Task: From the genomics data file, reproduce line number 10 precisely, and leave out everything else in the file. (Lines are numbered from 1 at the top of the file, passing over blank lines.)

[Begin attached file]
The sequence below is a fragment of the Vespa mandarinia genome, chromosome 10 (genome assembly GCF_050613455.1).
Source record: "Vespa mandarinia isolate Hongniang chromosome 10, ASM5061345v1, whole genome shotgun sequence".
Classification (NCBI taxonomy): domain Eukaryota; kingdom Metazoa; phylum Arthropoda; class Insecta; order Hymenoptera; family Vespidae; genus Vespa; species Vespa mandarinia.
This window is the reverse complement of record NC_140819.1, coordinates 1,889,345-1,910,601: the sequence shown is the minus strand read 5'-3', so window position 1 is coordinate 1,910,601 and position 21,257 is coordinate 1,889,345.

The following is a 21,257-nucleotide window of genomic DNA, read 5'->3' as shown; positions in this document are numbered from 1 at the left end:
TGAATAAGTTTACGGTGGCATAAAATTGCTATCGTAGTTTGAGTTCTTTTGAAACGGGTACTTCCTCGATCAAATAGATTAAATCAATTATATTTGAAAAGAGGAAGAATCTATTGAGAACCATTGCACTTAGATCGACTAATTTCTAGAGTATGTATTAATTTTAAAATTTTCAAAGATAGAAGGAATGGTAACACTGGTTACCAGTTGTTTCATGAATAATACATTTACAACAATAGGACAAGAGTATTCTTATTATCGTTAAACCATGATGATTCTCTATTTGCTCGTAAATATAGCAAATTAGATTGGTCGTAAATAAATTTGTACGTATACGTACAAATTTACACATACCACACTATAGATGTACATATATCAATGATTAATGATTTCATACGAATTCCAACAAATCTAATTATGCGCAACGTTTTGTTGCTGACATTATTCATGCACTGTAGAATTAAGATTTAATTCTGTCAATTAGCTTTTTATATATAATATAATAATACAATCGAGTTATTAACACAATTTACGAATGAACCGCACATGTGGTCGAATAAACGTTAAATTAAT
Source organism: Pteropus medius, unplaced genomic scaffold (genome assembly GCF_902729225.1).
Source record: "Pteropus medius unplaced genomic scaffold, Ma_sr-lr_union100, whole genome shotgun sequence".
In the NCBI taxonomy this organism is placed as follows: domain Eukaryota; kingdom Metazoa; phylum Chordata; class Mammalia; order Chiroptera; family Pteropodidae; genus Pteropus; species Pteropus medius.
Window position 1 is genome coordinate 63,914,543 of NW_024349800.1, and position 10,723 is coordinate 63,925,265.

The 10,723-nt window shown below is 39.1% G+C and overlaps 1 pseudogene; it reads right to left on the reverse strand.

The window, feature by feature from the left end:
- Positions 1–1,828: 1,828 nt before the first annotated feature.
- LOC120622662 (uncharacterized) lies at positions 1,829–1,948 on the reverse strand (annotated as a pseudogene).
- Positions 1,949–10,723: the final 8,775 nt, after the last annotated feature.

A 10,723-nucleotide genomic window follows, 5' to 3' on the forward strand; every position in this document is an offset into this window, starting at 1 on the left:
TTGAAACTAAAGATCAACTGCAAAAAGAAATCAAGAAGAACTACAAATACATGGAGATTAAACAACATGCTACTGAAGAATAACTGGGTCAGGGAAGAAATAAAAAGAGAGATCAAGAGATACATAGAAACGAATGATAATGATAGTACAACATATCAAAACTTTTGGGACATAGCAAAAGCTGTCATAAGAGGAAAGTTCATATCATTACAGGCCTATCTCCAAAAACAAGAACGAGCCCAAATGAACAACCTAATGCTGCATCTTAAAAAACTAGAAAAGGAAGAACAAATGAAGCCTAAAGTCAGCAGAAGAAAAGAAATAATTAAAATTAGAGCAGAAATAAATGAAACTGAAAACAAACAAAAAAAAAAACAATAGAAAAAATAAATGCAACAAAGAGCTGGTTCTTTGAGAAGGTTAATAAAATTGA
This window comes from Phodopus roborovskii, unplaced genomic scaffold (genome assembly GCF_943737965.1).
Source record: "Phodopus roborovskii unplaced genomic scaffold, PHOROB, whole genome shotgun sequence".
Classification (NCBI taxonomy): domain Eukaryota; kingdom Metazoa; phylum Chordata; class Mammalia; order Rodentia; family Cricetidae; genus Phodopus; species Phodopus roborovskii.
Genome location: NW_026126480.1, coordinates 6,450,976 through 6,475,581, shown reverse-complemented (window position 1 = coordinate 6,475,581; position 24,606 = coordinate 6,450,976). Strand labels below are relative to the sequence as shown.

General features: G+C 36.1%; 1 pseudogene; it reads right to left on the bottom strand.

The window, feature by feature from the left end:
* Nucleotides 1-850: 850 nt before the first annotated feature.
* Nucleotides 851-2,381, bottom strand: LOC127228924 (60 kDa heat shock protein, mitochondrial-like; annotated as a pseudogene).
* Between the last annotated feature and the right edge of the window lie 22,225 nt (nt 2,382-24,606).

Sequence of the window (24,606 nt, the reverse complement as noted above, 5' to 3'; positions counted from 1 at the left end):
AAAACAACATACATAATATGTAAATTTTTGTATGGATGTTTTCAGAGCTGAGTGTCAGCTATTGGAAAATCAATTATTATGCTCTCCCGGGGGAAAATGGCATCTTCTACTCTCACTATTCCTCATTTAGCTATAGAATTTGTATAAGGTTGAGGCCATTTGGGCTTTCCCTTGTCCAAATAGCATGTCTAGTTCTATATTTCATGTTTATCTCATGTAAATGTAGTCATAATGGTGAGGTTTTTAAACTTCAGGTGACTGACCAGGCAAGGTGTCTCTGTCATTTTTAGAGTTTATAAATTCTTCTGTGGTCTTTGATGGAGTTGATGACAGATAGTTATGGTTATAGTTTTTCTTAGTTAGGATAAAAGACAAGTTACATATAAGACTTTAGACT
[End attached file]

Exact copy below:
Window position 1 is genome coordinate 63,914,543 of NW_024349800.1, and position 10,723 is coordinate 63,925,265.